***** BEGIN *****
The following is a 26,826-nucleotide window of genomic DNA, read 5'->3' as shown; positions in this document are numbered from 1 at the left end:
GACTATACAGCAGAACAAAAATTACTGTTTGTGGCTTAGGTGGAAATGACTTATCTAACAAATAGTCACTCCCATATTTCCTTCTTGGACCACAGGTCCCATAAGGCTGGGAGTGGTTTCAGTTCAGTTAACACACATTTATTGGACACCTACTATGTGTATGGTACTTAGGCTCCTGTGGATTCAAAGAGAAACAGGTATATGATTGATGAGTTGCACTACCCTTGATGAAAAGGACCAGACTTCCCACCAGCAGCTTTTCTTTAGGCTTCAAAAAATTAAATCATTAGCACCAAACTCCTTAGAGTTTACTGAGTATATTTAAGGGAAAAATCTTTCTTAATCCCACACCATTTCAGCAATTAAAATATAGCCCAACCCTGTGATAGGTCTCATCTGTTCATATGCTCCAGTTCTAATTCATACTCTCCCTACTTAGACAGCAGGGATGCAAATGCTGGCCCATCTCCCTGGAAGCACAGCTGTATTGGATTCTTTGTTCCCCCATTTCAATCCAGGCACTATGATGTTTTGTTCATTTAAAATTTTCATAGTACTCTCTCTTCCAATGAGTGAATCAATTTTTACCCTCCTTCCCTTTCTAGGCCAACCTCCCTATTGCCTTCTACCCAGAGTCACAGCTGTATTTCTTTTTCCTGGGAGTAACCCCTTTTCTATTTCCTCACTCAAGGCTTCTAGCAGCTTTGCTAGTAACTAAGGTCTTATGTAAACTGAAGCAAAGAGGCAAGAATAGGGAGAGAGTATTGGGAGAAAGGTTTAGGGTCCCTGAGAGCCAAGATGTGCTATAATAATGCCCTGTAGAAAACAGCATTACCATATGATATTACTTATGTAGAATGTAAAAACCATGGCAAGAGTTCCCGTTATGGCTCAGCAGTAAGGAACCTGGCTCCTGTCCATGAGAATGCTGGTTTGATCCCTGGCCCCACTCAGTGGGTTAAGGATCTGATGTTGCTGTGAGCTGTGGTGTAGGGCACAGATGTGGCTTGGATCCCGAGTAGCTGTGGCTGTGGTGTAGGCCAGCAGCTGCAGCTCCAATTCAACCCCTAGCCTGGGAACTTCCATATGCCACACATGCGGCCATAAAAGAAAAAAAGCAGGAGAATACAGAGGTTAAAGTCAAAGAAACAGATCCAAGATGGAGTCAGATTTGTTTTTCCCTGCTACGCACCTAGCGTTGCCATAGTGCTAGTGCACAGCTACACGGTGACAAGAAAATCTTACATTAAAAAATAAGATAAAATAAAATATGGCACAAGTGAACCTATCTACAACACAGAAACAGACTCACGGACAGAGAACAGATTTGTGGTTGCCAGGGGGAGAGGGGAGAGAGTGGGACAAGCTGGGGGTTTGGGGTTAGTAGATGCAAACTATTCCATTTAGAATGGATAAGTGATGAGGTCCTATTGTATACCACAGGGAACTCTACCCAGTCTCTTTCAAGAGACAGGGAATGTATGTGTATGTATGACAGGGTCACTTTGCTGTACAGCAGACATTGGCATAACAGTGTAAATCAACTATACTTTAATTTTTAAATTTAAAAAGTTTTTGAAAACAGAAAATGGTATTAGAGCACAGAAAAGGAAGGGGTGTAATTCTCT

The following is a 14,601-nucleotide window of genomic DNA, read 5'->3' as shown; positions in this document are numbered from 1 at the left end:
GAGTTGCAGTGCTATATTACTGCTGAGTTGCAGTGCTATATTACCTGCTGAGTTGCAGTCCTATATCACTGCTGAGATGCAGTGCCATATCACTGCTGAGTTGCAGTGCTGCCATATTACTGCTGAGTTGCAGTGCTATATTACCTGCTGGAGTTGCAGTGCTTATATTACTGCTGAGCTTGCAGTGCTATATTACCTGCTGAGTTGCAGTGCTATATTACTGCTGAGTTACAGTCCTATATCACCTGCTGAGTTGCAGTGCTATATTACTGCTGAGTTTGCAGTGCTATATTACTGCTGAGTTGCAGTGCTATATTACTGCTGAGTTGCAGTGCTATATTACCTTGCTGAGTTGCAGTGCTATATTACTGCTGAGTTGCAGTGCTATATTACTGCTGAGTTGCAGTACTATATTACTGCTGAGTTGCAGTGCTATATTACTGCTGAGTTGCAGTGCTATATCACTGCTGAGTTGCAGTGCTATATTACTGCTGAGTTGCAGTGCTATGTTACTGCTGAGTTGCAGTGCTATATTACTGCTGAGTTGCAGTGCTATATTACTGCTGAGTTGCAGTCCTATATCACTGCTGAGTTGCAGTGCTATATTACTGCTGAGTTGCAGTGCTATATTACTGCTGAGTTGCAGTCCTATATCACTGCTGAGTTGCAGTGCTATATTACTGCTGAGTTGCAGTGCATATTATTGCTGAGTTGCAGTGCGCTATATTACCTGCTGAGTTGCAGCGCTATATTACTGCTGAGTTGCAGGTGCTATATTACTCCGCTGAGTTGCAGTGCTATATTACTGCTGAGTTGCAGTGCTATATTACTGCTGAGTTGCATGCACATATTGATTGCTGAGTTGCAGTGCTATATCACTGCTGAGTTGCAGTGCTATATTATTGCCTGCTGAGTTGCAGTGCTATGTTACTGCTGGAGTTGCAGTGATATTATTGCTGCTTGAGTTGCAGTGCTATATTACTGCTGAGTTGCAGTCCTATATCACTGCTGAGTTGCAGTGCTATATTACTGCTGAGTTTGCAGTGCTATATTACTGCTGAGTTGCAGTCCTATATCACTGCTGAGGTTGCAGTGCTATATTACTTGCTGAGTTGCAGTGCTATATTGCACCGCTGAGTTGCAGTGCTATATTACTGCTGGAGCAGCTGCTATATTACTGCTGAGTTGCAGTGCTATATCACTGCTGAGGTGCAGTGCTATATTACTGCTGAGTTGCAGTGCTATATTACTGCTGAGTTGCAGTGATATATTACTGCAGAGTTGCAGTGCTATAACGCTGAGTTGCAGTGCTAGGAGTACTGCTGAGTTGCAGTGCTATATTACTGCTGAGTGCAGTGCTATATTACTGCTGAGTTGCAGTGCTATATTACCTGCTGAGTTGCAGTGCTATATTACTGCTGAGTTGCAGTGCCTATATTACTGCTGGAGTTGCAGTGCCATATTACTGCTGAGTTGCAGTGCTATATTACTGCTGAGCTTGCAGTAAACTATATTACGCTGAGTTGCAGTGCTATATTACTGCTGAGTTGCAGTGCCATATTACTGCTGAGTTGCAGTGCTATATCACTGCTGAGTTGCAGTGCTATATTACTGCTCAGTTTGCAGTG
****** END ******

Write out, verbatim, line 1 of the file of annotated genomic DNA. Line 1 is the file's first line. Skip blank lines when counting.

The following is a 26,826-nucleotide window of genomic DNA, read 5'->3' as shown; positions in this document are numbered from 1 at the left end: